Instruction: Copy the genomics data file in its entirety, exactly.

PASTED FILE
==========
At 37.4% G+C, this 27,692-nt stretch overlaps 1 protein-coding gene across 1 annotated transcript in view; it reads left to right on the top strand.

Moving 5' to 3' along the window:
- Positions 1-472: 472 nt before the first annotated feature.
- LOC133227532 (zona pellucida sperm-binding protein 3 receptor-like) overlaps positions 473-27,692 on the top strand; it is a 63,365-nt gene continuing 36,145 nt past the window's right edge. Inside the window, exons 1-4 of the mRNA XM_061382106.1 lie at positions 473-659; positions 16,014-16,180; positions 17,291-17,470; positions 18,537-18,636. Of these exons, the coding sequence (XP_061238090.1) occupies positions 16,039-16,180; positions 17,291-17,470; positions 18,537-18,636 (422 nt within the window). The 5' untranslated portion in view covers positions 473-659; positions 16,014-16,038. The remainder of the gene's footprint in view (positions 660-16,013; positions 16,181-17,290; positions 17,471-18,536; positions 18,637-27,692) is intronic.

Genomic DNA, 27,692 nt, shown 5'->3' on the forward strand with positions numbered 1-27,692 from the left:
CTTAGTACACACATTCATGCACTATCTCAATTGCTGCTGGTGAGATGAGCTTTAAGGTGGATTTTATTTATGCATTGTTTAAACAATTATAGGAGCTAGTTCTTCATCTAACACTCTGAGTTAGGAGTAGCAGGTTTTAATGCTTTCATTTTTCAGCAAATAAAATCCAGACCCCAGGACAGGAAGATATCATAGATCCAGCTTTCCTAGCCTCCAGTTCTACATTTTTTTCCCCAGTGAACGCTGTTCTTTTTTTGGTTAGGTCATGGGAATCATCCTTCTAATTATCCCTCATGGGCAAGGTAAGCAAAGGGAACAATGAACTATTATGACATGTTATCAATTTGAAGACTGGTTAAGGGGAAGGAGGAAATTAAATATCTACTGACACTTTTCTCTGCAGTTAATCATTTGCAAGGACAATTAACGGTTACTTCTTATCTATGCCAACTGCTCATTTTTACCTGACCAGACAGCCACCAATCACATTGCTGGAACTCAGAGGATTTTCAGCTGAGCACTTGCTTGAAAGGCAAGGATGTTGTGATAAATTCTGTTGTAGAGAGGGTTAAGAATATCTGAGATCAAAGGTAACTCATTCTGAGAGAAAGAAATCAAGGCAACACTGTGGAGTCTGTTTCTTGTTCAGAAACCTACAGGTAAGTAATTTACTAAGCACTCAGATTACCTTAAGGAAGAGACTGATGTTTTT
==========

At 37.4% G+C, this 27,692-nt stretch overlaps 1 protein-coding gene across 1 annotated transcript in view; it reads left to right on the top strand.

Moving 5' to 3' along the window:
- Positions 1-472: 472 nt before the first annotated feature.
- LOC133227532 (zona pellucida sperm-binding protein 3 receptor-like) overlaps positions 473-27,692 on the top strand; it is a 63,365-nt gene continuing 36,145 nt past the window's right edge. Inside the window, exons 1-4 of the mRNA XM_061382106.1 lie at positions 473-659; positions 16,014-16,180; positions 17,291-17,470; positions 18,537-18,636. Of these exons, the coding sequence (XP_061238090.1) occupies positions 16,039-16,180; positions 17,291-17,470; positions 18,537-18,636 (422 nt within the window). The 5' untranslated portion in view covers positions 473-659; positions 16,014-16,038. The remainder of the gene's footprint in view (positions 660-16,013; positions 16,181-17,290; positions 17,471-18,536; positions 18,637-27,692) is intronic.

Genomic DNA, 27,692 nt, shown 5'->3' on the forward strand with positions numbered 1-27,692 from the left:
CTTAGTACACACATTCATGCACTATCTCAATTGCTGCTGGTGAGATGAGCTTTAAGGTGGATTTTATTTATGCATTGTTTAAACAATTATAGGAGCTAGTTCTTCATCTAACACTCTGAGTTAGGAGTAGCAGGTTTTAATGCTTTCATTTTTCAGCAAATAAAATCCAGACCCCAGGACAGGAAGATATCATAGATCCAGCTTTCCTAGCCTCCAGTTCTACATTTTTTTCCCCAGTGAACGCTGTTCTTTTTTTGGTTAGGTCATGGGAATCATCCTTCTAATTATCCCTCATGGGCAAGGTAAGCAAAGGGAACAATGAACTATTATGACATGTTATCAATTTGAAGACTGGTTAAGGGGAAGGAGGAAATTAAATATCTACTGACACTTTTCTCTGCAGTTAATCATTTGCAAGGACAATTAACGGTTACTTCTTATCTATGCCAACTGCTCATTTTTACCTGACCAGACAGCCACCAATCACATTGCTGGAACTCAGAGGATTTTCAGCTGAGCACTTGCTTGAAAGGCAAGGATGTTGTGATAAATTCTGTTGTAGAGAGGGTTAAGAATATCTGAGATCAAAGGTAACTCATTCTGAGAGAAAGAAATCAAGGCAACACTGTGGAGTCTGTTTCTTGTTCAGAAACCTACAGGTAAGTAATTTACTAAGCACTCAGATTACCTTAAGGAAGAGACTGATGTTTTT